Album Review | Let’s All Get Nervous With Kevin Nolan
After five years, Kevin Nolan is finally back with sophomore album Let’s All Get Nervous. While his critically-acclaimed debut, Frederick and the Golden Dawn, was composed, performed, recorded, mixed and produced entirely by himself, Nolan has enlisted a litany of collaborators for this record. It’s a sort of who’s who of Dublin’s underground music scene—Vyvienne Long, Mik Pyro, AlabasterDePlume, Susanne Wawra and Cursed (Peter) Murphy.
The album tells the story of ‘The Dead Beat’, the titular character of the album’s opening track. ‘The Dead Beat’ is a tragic figure “searching for a song that’ll save [his] soul”. Here, Kevin Nolan gives us a glimpse of his sonic and lyrical palette—a dash of Lou Reed transgression, dabs of disturbing narrative and subtle romance ala Nick Cave, all with the reckless abandon of a Tom Waits. Picking up the pace and density at the three-minute mark, it’s certainly a difficult one to box off. There are elements of Gothic rock and funk in equal measure, but it’s all awash with reverb and electronic effects.
Along the way there is romance, art, philosophy and literature on ‘A Human Story (Stet)’, a free-form take on Americana on which Mik Pyro of Republic of Loose provides a fitting foil for Nolan. Elsewhere, star-crossed lovers take in a smoky jazz bar night on ‘The Reception of an English Play in Paris’ before we get completely lost in ‘The Frozen Present’.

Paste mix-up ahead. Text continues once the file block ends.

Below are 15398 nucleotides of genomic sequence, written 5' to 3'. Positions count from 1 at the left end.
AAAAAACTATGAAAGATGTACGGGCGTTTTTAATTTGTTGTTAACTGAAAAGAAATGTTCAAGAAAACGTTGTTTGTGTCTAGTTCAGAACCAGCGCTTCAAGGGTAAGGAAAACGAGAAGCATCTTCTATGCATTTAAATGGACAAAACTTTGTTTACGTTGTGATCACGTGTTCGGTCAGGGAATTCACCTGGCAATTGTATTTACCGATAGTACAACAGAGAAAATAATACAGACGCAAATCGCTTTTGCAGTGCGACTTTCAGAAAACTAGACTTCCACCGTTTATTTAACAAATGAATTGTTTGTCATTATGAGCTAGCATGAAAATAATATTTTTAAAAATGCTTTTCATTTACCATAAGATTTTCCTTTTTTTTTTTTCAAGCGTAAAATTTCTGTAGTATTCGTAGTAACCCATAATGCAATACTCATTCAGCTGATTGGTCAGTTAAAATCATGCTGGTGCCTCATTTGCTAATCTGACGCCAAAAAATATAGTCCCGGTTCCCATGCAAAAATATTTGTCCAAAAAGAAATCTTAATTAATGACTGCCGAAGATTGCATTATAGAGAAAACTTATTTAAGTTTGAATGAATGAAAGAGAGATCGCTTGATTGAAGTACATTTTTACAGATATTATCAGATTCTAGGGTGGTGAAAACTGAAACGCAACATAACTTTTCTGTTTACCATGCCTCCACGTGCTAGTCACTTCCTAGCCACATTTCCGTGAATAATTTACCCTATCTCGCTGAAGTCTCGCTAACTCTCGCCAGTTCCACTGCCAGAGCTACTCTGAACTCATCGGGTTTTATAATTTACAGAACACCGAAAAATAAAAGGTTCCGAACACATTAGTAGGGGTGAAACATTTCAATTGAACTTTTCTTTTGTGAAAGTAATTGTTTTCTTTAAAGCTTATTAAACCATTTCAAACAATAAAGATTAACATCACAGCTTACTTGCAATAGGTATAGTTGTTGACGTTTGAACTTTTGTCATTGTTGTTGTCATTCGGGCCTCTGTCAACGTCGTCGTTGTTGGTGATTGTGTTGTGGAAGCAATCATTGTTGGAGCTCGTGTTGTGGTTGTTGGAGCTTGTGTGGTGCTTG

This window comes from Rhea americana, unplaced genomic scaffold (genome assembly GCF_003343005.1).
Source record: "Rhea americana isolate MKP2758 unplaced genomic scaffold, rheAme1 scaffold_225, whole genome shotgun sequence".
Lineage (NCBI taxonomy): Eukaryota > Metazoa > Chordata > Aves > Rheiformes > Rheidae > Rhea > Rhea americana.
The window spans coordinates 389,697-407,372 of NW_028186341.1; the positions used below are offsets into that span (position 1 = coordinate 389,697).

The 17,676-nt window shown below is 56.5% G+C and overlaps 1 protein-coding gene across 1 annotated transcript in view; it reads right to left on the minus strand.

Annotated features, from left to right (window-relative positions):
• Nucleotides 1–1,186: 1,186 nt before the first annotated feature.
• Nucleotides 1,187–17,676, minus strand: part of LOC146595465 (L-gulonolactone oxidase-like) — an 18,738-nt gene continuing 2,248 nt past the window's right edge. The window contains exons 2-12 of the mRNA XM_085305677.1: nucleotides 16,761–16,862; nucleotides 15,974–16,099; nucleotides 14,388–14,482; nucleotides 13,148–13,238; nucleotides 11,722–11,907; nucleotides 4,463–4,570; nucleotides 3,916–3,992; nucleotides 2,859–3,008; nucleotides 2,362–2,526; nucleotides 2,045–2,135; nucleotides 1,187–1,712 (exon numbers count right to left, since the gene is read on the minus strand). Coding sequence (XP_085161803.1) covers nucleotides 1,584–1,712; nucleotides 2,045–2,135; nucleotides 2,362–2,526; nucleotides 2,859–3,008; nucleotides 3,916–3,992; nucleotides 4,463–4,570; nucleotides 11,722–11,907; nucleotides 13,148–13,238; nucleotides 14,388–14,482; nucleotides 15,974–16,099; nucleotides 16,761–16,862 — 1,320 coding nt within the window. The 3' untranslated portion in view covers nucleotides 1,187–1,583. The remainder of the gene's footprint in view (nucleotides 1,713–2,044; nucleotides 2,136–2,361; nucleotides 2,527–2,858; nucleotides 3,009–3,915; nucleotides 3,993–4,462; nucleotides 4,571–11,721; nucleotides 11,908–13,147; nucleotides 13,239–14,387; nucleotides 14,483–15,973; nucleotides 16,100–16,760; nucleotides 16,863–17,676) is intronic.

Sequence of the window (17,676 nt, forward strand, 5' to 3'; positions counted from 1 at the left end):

Things get really dark on album highlight ‘Bow The Lyre’, which merges drum machines with psych-rock guitar freakouts. It sounds like The Stooges gone industrial, with the intensity doubling at the song’s midway point.
We get lounge lizard, piano-driven crooning on ‘Ich Tame Dich Ein’, where Wawra joins Nolan for an unsettling, jaunty affair. Following this, ‘The Coming of Complete Night’ is a strong finish. Laid back and bluesy, Nolan boldly presides over a breezy, walking bassline, slick rhythm guitars and perforating, wailing licks, all impeccably arranged. It’s a level of dangerous cool that hasn’t been heard since Alabama 3 opened The Sopranos.
Idiosyncratic and daring, Nolan is certainly unafraid of being the odd one out—a feeling which pervades Let’s All Get Nervous.